Although my program wasn’t very sophisticated, I still think it was pretty sweet and felt disappointed when I realized I had lost the source code. That’s why I decided to implement this game again only this time in Java (the original was written in C++). Check out my code here.
The following puzzle is said to be invented by Einstein. Supposedly, he also claimed that only 2% of the world’s population would be smart enough to solve it.
There are 5 houses in 5 different colors in a row. In each house lives a person with a different nationality. These 5 owners drink a certain drink, smoke a certain brand of cigar, and keep a certain pet. No owners have the same pet, smoke the same brand of cigar or drink the same drink.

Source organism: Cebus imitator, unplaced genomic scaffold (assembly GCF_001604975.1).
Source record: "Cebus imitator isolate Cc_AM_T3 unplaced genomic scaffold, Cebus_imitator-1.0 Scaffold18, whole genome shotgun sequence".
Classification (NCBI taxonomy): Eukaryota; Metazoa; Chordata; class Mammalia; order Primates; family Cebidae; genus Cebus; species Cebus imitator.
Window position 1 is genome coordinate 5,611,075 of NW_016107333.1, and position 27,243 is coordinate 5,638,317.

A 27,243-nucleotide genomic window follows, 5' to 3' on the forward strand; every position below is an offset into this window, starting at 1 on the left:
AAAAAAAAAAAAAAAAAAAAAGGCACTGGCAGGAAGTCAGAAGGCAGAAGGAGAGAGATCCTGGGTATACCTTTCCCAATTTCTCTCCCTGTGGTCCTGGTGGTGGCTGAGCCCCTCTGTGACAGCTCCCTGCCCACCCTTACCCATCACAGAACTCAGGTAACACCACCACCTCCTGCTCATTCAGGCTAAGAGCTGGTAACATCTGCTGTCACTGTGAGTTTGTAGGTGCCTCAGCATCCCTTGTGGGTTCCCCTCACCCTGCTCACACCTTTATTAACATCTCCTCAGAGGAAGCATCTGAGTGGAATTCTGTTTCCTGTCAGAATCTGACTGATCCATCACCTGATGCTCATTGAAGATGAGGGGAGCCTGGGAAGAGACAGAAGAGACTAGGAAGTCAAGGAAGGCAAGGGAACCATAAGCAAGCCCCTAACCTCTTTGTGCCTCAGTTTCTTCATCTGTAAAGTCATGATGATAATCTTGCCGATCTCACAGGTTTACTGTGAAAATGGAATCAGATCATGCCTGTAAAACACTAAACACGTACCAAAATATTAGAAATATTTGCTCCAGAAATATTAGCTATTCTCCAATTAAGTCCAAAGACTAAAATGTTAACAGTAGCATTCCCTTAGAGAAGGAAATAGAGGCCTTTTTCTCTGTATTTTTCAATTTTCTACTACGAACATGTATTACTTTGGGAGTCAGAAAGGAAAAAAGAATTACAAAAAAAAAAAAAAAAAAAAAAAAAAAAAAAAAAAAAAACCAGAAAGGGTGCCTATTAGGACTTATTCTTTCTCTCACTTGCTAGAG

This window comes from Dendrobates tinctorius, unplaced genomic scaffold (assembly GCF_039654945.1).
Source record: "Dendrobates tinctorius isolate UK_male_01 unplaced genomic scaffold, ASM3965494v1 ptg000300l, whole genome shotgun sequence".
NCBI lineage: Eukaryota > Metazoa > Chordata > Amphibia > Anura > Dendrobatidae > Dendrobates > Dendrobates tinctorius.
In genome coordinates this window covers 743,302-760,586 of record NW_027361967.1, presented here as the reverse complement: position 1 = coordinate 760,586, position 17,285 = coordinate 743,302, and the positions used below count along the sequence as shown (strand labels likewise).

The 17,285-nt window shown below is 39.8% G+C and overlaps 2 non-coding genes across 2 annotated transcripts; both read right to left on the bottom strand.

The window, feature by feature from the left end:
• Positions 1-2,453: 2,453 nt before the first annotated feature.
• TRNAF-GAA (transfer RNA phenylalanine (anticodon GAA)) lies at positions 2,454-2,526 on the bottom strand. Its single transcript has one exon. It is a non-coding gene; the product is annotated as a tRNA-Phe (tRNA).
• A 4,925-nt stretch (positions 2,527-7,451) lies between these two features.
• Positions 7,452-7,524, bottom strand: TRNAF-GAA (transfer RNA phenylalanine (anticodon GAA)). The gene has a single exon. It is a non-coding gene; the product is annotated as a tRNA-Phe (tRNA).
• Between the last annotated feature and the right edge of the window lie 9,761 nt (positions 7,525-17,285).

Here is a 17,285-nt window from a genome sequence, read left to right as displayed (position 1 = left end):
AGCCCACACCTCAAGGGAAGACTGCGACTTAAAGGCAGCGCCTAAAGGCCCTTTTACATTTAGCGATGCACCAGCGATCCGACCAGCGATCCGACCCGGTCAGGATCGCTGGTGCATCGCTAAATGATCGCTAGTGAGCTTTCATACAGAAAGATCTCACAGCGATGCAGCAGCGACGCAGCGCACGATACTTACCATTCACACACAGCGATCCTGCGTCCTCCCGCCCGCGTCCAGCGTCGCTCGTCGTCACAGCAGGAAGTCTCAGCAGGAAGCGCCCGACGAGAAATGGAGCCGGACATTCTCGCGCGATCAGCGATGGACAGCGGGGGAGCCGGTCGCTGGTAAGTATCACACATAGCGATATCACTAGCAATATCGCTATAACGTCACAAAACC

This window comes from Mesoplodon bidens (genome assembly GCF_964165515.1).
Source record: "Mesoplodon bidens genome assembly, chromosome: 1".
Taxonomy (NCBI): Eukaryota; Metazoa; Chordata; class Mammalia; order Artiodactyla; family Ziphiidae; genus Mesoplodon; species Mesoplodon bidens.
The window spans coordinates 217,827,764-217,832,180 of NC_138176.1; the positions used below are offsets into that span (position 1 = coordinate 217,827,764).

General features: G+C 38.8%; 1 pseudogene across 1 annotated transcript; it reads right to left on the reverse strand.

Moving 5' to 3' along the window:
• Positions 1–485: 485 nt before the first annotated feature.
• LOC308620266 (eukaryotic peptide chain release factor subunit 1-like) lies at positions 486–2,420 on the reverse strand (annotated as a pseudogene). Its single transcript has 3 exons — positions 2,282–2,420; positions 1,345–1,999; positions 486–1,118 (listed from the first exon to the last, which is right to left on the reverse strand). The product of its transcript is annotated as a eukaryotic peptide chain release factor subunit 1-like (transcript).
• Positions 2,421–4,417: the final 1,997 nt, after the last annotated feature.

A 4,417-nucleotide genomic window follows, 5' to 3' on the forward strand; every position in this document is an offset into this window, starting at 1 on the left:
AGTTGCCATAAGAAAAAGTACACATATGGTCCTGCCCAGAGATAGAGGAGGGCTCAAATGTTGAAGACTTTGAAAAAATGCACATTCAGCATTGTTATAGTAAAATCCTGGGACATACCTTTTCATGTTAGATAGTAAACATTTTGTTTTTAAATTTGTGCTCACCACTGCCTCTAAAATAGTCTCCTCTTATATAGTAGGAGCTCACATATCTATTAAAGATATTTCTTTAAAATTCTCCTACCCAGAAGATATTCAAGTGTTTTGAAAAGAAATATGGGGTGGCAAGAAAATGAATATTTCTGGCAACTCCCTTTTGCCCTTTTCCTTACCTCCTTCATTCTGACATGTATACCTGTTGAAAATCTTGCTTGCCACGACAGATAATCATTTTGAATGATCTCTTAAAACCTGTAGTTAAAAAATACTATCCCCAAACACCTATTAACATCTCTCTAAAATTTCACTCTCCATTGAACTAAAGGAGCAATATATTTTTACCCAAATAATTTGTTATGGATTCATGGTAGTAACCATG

The question is: WHO OWNS THE FISH?
the Brit lives in the red house
the Swede keeps dogs as pets
the Dane drinks tea
the green house is on the immediate left of the white house
the green house owner drinks coffee
the person who smokes Pall Mall rears birds
the owner of the yellow house smokes Dunhill
the man living in the house right in the center drinks milk
the Norwegian lives in the first house
the man who smokes blends lives next to the one who keeps cats
the man who keeps horses lives next to the one who smokes Dunhill
the owner who smokes Bluemaster drinks beer
the German smokes prince
the Norwegian lives next to the blue house
the man who smokes blends has a neighbor who drinks water
Working out the solution with nothing more that a pen and some paper is certainly doable by, I suspect hope, a larger percentage of people than the 2 % mentioned above. But as an example of how to solve these kinds of logic puzzles using Prolog, I wrote this code.